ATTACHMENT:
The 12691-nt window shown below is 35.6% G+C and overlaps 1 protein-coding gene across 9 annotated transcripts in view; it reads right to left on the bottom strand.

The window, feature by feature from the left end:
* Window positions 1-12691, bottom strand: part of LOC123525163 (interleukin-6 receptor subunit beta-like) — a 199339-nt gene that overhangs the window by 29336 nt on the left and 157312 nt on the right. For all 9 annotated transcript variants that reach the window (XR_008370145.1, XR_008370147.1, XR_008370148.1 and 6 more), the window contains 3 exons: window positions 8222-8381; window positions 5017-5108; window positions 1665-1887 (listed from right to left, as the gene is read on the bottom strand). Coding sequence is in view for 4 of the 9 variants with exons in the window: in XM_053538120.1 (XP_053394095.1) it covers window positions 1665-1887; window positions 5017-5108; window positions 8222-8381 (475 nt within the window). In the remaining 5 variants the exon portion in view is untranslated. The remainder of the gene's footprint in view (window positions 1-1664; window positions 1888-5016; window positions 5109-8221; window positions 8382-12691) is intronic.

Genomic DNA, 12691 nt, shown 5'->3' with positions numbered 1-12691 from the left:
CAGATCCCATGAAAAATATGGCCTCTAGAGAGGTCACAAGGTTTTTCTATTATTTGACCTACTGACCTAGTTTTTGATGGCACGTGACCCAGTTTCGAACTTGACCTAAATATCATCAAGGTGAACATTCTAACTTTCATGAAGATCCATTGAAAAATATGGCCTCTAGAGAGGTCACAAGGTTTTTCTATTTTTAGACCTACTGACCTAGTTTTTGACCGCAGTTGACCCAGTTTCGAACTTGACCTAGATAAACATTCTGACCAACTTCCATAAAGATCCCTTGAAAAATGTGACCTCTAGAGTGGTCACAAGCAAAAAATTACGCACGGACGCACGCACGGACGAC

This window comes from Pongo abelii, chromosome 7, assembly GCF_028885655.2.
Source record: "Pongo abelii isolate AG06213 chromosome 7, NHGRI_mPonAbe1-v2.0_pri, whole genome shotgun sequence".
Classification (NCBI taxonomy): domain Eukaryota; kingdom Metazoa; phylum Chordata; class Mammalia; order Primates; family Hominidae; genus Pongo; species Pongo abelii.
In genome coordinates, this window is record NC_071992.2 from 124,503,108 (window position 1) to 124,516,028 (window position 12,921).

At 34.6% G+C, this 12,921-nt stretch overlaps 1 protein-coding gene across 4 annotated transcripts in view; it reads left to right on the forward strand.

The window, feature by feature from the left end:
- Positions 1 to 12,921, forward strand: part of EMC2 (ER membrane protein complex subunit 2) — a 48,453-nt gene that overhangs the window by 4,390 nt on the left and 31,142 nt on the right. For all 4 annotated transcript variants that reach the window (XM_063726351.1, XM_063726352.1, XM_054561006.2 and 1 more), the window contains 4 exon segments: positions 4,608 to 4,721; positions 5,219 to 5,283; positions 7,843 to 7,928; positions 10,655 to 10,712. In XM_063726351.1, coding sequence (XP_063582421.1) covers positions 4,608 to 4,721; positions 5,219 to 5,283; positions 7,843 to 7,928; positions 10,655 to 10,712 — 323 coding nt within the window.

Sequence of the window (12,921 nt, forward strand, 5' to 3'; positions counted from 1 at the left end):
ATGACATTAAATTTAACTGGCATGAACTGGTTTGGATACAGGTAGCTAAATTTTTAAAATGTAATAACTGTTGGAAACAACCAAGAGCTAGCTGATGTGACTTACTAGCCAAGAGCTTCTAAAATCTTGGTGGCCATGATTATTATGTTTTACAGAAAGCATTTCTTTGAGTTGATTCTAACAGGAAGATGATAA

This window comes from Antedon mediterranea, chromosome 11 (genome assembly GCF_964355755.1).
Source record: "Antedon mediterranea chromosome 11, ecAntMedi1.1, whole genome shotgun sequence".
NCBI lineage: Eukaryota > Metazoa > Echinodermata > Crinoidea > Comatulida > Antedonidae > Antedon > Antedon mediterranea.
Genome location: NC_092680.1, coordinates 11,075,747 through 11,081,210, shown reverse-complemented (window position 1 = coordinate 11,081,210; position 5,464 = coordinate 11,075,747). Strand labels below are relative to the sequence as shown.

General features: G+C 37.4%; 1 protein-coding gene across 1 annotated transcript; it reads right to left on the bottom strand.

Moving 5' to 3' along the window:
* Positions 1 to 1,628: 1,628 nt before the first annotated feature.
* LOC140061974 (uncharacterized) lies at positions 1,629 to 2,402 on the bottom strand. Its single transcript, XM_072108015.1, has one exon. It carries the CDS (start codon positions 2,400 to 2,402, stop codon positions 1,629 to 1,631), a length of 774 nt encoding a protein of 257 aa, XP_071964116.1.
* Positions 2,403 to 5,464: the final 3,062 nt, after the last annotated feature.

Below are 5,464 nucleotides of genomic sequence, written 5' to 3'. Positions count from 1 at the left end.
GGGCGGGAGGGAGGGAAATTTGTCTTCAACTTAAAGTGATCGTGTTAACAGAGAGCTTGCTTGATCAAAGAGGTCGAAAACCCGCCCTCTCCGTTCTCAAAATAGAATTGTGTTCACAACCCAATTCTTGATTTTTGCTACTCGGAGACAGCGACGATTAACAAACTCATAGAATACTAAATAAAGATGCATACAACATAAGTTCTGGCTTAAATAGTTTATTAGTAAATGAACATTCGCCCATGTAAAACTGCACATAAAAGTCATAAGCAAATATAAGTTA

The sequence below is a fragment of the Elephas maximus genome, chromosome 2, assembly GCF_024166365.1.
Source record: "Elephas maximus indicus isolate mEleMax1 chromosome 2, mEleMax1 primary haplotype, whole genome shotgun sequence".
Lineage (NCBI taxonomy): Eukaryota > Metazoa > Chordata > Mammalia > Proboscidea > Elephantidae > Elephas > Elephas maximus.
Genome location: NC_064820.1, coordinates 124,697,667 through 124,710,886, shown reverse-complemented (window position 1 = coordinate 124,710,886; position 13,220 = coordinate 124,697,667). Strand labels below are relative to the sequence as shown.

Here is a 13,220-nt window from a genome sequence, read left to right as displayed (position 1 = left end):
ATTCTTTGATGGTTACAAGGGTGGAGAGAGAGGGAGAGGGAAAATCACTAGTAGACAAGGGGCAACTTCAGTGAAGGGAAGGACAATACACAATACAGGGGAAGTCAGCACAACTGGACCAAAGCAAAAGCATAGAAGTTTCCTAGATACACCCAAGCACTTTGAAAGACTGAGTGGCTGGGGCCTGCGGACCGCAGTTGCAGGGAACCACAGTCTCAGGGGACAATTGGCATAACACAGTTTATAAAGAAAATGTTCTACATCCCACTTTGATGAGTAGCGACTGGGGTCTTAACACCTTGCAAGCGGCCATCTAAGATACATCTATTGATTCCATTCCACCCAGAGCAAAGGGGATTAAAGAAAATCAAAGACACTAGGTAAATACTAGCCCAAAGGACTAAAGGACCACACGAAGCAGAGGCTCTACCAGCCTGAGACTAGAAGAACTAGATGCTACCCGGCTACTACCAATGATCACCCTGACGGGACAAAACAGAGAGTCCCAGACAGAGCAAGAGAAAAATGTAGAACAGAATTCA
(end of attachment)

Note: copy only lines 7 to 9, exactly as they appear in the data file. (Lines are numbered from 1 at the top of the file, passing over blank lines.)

Source record: "Pongo abelii isolate AG06213 chromosome 7, NHGRI_mPonAbe1-v2.0_pri, whole genome shotgun sequence".
Classification (NCBI taxonomy): domain Eukaryota; kingdom Metazoa; phylum Chordata; class Mammalia; order Primates; family Hominidae; genus Pongo; species Pongo abelii.
In genome coordinates, this window is record NC_071992.2 from 124,503,108 (window position 1) to 124,516,028 (window position 12,921).